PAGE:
The project in addition gave United Properties the development rights to a small adjacent parcel, with the company paying the county $1.5 million upfront plus $15 per square foot if a new building exceeded 100,000 square feet. In November, the company announced plans for a 10-story building on the site.

Though others submitted proposals for Target Field Station, United Properties and the county seemed destined to work together on the project.

Don Keefe of Keefe Co. Parking, a Twin Cities parking ramp management company, said he expressed interest in the project but quickly realized it was too complex for him. "I'm not surprised United went in," he said. "I'm a small-business guy."

While Hennepin County Commissioner Jeff Johnson complained that the project became bloated, Peter McLaughlin, the longtime county commissioner who specializes in transit issues, said it was a success because it lured other developers to build tax-generating projects nearby.

But McLaughlin said he was surprised that only United Properties submitted a bid that shared the county's more elaborate vision for Target Field Station. "I think that the Pohlad family had made a significant investment in this corner" of the city, and wanted to do more, he said.

Target Field Station is helping United Properties indirectly in other ways. When Be the Match, the organ transplant nonprofit, wanted a more visible location, it chose United Properties as its developer and a site a half-block from Target Field. The company wanted a location "that young people would find attractive," Michael Boo, the nonprofit's chief strategy officer, said of the 1,000 employees who will move into the building in November.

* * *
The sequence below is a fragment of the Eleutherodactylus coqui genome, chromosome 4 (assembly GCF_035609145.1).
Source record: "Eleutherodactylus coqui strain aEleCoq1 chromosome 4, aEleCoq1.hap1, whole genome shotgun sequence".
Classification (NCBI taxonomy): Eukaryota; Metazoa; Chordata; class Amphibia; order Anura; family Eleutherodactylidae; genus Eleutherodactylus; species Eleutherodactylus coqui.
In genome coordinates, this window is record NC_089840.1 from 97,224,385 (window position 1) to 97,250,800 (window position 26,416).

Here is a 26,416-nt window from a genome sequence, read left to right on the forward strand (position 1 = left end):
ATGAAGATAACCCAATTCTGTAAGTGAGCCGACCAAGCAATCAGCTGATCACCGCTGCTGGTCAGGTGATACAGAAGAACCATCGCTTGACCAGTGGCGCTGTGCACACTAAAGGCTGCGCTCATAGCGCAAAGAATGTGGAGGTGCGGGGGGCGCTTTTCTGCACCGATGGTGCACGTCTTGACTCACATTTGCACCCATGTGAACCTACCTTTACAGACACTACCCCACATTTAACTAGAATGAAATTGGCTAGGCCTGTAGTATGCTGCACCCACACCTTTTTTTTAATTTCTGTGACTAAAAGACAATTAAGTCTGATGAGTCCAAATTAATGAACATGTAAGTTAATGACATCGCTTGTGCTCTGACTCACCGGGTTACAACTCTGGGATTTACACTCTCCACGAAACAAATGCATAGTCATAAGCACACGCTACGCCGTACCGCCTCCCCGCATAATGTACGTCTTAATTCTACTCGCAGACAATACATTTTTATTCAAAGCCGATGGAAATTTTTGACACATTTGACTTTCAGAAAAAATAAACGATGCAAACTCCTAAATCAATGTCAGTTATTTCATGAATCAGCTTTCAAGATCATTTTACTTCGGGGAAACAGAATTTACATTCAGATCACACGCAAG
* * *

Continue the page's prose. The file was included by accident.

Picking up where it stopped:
Be the Match had its own ties to the team. Twins Hall of Famer Rod Carew became an early spokesman for the nonprofit, and Boo said he hoped Be the Match would work with the baseball team "into the future."

Grady Hamilton of Trammell Crow, another large developer that just finished a project near Target Field, said his company never felt that United Properties had a competitive advantage in the area. He said Trammell Crow did not compete to develop Target Field Station because "it felt to us [that] was very likely a better fit for" United Properties.

When the Twins hosted baseball's All-Star Game last summer, Trammell Crow was finishing Junction Flats, a 182-unit apartment complex near the ballpark. Hamilton, a principal with the company, confirmed that Trammell Crow recently sold Junction Flats for $49 million — just five years after the site had a market value of $835,000.

Hamilton said he was always "enthusiastic" about Trammell Crow's ability to develop near Target Field. "We never felt shut [out]," he said.

Mike Kaszuba • 612-673-4388